USA v. Anthony Benjamin Johnson
[DO NOT PUBLISH]
IN THE UNITED STATES COURT OF APPEALS FOR THE ELEVENTH CIRCUIT FILED ________________________ U.S. COURT OF APPEALS No. 05-14287 Non-Argument Calendar ________________________
ELEVENTH CIRCUIT FEBRUARY 24, 2006 THOMAS K. KAHN CLERK
D. C. Docket No. 04-00026-CR-J-20-MCR UNITED STATES OF AMERICA,
Plaintiff-Appellee, versus ANTHONY BENJAMIN JOHNSON, Defendant-Appellant. ________________________ Appeal from the United States District Court for the Middle District of Florida _________________________ (February 24, 2006) Before BLACK, BARKETT and KRAVITCH, Circuit Judges. PER CURIAM: Anthony Benjamin Johnson appeals his convictions for drug- and firearmrelated offenses. After a thorough review of the record, we affirm.
I. Background Johnson was charged by superceding indictment with possession of a firearm by a convicted felon, in violation of 18 U.S.C. § 922(g) (Count 1); possession with intent to distribute five grams or more of crack cocaine, in violation of 21 U.S.C. § 841 (Count 2); possession with intent to distribute and manufacture crack, in violation of 21 U.S.C. § 841 (Count 3); possession with intent to distribute marijuana, in violation of 21 U.S.C. § 841 (Count 4); and possession of a firearm in furtherance of a drug-trafficking offense, in violation of 18 U.S.C. § 924(c) (Count 5). Prior to trial, Johnson filed a motion to suppress, challenging the validity and truthfulness of the affidavit supporting the search warrant and disputing whether the warrant had been signed by a magistrate judge.1 In the warrant, the police officer affirmed that police used a confidential informant ("CI") to conduct a controlled buy of drugs within the last ten days. The CI was able to purchase crack and informed police that there was more crack inside. At the hearing on the motion to suppress, Detective Darren Green testified that he had personally observed the facts presented in the affidavit. He stated that
On appeal, Johnson challenges only the magistrate judge's conclusion that the affiant provided truthful information in the warrant. He does not raise the issue of whether the warrant was signed properly. Therefore, he abandoned this argument. United States v. Smith, 416 F.3d 1350, 1354 (11th Cir. 2005). 2
he accompanied the CI to the residence, searched the CI by pat-down search and by checking the CI's pockets before sending him to conduct the buy, and watched the CI enter the rear porch area of the house. Green was able to observe the CI from an outside area near the rear of the house. The porch area was connected to the house and Green considered it to be part of the residence. Green was not able to see the CI when he entered the main part of the house. The CI remained inside for about two or three minutes and then returned to Green with crack cocaine that the CI bought from someone named "Black." The CI told Green that there was additional crack inside the porch area. Green acknowledged that his notes from the buy did not indicate that there were additional drugs in the house, although he included those facts in the warrant affidavit. Johnson testified that he had lived at the residence, which his mother owned, on and off for the last ten years. He admitted that he had used and sold drugs in the past, but argued that he was not involved with drugs any more. He explained that, for the two months preceding the search, the front door was broken and could not be used, and the only entry into the house was through the back door. According to Johnson, the back door was boxed off in brick and was only accessible through the back yard, which was fenced and contained numerous dogs. He asserted that it was not possible for Green to have seen the CI enter at the back door from Green's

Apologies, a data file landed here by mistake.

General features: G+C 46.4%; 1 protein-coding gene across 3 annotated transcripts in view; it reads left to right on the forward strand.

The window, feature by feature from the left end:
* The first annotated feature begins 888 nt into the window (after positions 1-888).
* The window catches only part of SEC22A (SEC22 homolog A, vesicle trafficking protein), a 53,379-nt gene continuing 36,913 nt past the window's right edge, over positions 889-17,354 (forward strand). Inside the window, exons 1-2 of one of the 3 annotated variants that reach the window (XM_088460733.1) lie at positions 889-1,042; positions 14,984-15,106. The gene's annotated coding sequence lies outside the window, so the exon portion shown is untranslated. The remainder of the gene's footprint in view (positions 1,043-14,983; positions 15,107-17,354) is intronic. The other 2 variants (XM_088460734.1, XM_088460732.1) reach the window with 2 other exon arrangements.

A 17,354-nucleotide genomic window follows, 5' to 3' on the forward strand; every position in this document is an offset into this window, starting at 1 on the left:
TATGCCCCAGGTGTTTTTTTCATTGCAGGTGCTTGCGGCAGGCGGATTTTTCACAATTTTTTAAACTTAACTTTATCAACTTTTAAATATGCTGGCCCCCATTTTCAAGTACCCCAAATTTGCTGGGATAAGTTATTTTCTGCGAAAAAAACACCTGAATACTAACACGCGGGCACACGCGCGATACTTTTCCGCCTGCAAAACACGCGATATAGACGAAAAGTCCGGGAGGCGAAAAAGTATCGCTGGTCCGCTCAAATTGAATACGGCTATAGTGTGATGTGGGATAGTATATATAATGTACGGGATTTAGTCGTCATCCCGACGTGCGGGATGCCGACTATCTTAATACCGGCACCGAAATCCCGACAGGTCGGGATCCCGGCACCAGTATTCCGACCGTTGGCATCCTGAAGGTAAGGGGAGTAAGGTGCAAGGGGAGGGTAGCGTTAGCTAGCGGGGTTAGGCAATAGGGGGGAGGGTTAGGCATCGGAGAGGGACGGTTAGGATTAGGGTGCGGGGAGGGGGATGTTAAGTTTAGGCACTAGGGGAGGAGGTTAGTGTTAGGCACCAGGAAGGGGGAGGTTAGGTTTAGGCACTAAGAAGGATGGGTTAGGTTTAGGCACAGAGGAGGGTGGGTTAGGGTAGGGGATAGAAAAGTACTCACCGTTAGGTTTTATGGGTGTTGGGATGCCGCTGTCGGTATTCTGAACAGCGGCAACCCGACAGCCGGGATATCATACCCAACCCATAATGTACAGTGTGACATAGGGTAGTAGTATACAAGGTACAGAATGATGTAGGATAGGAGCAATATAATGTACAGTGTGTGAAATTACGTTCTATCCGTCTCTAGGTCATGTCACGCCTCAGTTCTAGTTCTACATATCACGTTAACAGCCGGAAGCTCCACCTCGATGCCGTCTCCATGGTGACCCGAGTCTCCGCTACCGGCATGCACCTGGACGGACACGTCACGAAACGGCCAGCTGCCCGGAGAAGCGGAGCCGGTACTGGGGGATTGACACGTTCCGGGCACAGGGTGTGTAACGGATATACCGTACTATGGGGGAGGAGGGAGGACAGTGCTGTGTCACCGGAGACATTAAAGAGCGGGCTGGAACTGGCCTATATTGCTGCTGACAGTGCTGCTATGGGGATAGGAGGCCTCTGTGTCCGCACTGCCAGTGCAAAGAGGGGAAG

alleged location, and although he admitted that it would be possible to observe someone on the back porch, he disputed that the porch was "inside" the residence. Johnson admitted that he had successfully challenged searches in the past and that he had told someone that he would beat the warrant in this case. Finally, Johnson alleged that police threatened to arrest everyone in the home at the time they conducted the search unless someone claimed ownership of the contraband. The magistrate judge recommended denying the motion to suppress, crediting Green's testimony and concluding that there was no evidence that the information in the warrant was false. The district court overruled Johnson's objections, adopted the recommendation, and denied the motion to suppress. The testimony at trial established the following: Pursuant to a search warrant, police entered the house and discovered a gun, cocaine, and baggies in a vent; crack cocaine, money and marijuana in the bedroom closet; and a gun on the bed in the master bedroom. In total, police found 4.53 pounds of marijuana, in excess of 50 grams of cocaine, and more than 5 grams of crack. Police also found a beaker with Johnson's fingerprints and a residual amount of crack on the night stand in the bedroom. Present in the house at the time of the search were Johnson, Benjamin Price (also known as "Black"), Johnson's pregnant girlfriend Shameka McCray, and another woman. When police interviewed him, Johnson cooperated,